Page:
Search results for

All search results
Best daily deals

Affiliate links on Android Authority may earn us a commission. Learn more.

Samsung's Galaxy Buds Live are surprisingly easy to fix

The earbuds are packed full of tech, but you might just repair them yourself.

Published onAugust 13, 2020

  • iFixit has torn down Samsung’s Galaxy Buds Live, and they’re remarkably easy to fix.
  • You can easily pry the earbuds open and replace some parts yourself.
  • And yes, even Samsung calls them “beans.”

Samsung has developed a reputation for repairable earbuds, and that’s carrying over to its just-launched Galaxy Buds Live.

iFixit has torn down the new smart earbuds to discover that the organic design is still easy to repair, if not surprisingly so. After using a vice to pry the buds open, the do-it-yourself service shop found that it could easily access just about everything in each earbud. Samsung mostly relies on light glue and clips to keep things together, including an easy-to-swap battery. Check out a video of the Galaxy Buds Live teardown below.

This extends to the case, where you don’t even need the vice to pop open the design. Just a few screws keep many of the components in place, and reaching the battery involves peeling off the wireless charging coil.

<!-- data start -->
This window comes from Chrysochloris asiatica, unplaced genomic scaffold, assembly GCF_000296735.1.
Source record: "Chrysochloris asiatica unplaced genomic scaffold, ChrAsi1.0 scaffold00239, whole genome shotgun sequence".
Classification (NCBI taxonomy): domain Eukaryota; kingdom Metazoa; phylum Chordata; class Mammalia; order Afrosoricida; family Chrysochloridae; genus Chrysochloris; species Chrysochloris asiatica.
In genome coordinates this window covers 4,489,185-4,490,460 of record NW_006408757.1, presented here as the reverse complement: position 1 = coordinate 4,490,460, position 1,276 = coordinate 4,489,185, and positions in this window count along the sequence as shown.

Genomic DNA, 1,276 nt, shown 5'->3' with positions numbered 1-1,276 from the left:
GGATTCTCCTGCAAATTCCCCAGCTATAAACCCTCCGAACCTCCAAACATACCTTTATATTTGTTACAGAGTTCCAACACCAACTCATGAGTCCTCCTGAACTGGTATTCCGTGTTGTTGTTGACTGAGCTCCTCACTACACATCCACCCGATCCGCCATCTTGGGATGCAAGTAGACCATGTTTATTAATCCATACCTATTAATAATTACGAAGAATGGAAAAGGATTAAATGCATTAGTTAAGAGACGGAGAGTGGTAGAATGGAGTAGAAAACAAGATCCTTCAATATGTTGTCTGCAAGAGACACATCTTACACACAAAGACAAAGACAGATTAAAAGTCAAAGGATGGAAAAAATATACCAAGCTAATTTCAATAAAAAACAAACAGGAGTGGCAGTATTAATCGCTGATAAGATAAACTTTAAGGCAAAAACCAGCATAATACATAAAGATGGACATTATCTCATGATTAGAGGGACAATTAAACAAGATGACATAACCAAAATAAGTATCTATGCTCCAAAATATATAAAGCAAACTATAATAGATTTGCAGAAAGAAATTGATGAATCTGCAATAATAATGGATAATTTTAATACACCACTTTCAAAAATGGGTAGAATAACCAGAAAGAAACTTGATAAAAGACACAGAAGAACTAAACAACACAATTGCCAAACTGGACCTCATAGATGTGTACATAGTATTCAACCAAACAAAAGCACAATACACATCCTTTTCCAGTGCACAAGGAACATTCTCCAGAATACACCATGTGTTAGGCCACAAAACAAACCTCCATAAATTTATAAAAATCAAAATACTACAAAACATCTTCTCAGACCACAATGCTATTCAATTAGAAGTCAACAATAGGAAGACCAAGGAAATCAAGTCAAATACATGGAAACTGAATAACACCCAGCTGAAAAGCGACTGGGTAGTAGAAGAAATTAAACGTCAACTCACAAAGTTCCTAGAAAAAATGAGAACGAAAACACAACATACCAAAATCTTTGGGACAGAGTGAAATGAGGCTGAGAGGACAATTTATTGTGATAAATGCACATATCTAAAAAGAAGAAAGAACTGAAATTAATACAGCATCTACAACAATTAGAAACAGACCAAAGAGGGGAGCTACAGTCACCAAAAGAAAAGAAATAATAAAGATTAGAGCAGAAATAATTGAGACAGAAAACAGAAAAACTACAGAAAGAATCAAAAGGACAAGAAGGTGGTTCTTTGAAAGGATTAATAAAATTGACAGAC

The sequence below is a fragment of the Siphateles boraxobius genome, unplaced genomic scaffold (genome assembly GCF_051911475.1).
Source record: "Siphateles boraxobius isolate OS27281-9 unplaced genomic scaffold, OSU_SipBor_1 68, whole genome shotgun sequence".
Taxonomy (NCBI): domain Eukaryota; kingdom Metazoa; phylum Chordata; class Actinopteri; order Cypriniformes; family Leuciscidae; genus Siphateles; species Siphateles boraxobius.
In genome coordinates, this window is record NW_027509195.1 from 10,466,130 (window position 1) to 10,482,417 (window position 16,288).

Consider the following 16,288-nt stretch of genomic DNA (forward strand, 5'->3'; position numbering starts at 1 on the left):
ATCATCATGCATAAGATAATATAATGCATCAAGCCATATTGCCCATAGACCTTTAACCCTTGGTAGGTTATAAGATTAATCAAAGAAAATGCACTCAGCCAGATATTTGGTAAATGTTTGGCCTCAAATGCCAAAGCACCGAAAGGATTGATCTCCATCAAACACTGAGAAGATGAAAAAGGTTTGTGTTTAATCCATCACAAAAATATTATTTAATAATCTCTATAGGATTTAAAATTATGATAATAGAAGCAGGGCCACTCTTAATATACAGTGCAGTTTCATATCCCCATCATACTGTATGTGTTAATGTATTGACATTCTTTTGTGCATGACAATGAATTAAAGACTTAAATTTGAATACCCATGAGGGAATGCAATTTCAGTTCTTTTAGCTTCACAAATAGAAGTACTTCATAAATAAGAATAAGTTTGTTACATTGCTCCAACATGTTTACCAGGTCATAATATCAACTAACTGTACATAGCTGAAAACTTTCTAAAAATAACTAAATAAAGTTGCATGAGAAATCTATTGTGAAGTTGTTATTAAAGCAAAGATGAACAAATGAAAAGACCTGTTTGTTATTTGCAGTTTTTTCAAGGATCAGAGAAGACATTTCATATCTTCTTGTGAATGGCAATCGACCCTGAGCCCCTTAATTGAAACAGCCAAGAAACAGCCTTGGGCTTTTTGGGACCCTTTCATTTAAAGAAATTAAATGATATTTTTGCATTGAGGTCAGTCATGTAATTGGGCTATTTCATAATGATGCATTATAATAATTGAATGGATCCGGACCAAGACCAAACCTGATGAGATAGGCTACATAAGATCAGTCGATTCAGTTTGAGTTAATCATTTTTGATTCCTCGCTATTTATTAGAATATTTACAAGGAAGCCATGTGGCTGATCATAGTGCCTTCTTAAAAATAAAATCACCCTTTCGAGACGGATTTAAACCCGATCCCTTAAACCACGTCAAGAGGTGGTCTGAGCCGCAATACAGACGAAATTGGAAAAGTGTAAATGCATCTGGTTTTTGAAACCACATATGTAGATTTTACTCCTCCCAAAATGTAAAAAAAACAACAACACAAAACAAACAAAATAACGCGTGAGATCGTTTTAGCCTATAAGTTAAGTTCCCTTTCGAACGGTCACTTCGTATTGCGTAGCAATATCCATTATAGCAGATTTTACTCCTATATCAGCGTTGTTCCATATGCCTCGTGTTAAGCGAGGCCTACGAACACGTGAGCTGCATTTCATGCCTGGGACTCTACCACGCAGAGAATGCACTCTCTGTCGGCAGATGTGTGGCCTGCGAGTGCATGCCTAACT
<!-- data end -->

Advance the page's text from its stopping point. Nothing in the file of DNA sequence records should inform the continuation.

And yes, even Samsung calls them beans — connectors in the buds refer to “bean left” and “bean right.”

See also: The best true wireless earbuds

You probably won’t repair the buds yourself, but it’s good to know that a fix is an option if you have the patience and can track down spare parts. True wireless earbuds like these can quickly become unusable if you wear down the battery or subject them to drops and sweat, so this may be worth considering if you’d rather not pay a premium for service or replacements.

As with earlier Samsung buds, these are also much more repair-friendly than Apple’s AirPods, which are effectively impossible to fix. While Apple does provide options to buy replacement AirPods and recycle the hardware when you’re done, its earbuds might not be your first pick if you’re determined to keep your audio gear running for as long as possible.

Next: Headphones updates limited to certain phones — A cheap move by smartphone makers

You might like